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Tuesday, November 05, 2019

BREAKING NEWS: PACT Act passes U.S. Senate two weeks after clearing House; Bill now awaits Trump's signature

By Sara Amundson and Kitty Block

A long-awaited law that would make some of the most brutal acts of animal cruelty federal felonies is just one signature away from becoming reality.

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AwaylGl, iStock.com

The U.S. Senate moments ago unanimously passed the Preventing Animal Cruelty and Torture (PACT) Act, a bill that will make certain malicious animal cruelty within federal jurisdiction, including crushing, burning, drowning, suffocating and impaling live animals, and sexually exploiting them, a federal crime.

The passage of this bill is a well-deserved victory for us and our colleagues at the Humane Society of the United States’ Animal Protection Litigation division, who were instrumental in helping the sponsors draft this legislation and have led the fight to pass the PACT Act for almost a decade now. The bill is a no-brainer for most Americans and this is the third time that the full Senate has voted to pass it. The House—where it had stalled in previous years—unanimously passed identical legislation two weeks ago, this time spurred by new leadership.

The PACT Act would strengthen the federal animal crush video law that was enacted in 2010 at the urging of the Humane Society of the United States and Humane Society Legislative Fund. This law banned the creation, sale, and distribution of obscene videos that show live animals being crushed, burned, drowned, suffocated, impaled, or subjected to other forms of heinous cruelty, but it had a significant gap. It gave federal prosecutors no legal recourse to hold perpetrators accountable for extreme cruelty when the crime happened on federal property or affected interstate commerce, unless an obscene video had been produced.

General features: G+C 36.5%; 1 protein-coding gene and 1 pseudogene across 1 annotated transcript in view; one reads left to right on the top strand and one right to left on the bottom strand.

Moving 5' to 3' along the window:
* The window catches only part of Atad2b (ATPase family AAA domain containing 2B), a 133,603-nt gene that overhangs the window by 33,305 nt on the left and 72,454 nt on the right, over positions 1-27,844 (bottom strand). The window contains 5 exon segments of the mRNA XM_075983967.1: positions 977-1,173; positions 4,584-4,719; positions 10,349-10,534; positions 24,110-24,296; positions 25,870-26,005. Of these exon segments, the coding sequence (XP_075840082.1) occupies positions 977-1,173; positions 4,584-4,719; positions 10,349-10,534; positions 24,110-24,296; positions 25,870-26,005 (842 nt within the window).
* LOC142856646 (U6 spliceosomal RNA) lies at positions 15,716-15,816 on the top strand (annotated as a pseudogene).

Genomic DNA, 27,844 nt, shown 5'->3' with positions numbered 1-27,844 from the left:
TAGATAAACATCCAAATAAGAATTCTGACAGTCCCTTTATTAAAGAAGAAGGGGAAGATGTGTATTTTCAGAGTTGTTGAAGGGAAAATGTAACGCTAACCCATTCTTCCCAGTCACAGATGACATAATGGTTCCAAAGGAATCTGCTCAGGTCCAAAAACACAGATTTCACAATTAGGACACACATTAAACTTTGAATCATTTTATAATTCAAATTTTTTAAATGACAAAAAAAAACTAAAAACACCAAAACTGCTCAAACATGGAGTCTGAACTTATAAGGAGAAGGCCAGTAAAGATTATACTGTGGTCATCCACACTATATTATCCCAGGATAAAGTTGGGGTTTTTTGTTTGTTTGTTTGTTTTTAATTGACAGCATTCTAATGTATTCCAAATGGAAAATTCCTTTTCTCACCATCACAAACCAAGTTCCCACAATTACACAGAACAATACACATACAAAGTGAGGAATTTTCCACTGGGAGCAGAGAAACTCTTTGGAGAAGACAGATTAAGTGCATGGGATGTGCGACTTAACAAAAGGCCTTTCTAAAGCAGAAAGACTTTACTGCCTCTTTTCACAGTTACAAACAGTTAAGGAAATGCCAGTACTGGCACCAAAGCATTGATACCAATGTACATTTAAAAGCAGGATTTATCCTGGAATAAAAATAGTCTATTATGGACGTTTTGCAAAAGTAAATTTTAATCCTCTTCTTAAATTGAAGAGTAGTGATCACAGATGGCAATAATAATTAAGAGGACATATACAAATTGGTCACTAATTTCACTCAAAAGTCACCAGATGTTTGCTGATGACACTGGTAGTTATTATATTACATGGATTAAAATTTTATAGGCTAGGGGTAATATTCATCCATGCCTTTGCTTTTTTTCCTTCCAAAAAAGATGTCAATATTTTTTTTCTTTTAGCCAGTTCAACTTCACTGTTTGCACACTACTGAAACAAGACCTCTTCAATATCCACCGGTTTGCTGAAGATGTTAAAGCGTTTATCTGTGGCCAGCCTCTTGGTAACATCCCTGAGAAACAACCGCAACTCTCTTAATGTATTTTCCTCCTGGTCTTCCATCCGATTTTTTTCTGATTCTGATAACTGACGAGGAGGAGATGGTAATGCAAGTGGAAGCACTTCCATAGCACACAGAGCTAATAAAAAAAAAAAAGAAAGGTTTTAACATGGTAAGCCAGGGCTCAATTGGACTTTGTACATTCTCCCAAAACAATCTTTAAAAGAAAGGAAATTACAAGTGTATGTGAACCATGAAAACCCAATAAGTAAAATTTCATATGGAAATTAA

Our Animal Protection Litigation team had the foresight to recognize this deficiency in the law and to put forward the recommendation that became the PACT Act. The bill will remove the loophole by prohibiting these acts, regardless of whether a video has been produced, when they occur on federal property, such as federal prisons and national parks or in interstate commerce, including moving animals across state lines or information exchanged on websites that allows animal exploitation such as bestiality to occur.

We applaud Sens. Pat Toomey, R-Pa., and Richard Blumenthal, D-Conn., for their persistence and leadership on seeing this bill through. They, along with the House sponsors—Reps. Ted Deutch, D-Fla., Vern Buchanan, R-Fla., and former Rep. Lamar Smith, R-Texas—have been tremendous champions of this cause.

The bill now heads to President Trump’s desk and we hope he will quickly sign it into law. Please call the White House switchboard at 202-456-1414 and ask to leave a comment urging the president to sign this bill. History—and media reports—are replete with examples of criminals who start out by hurting animals and move on to hurting humans. The sooner we can bring those who commit unspeakable acts of violence against innocent animals to justice, the safer our world will be for everyone.

Kitty Block is President and CEO of the Humane Society of the United States.

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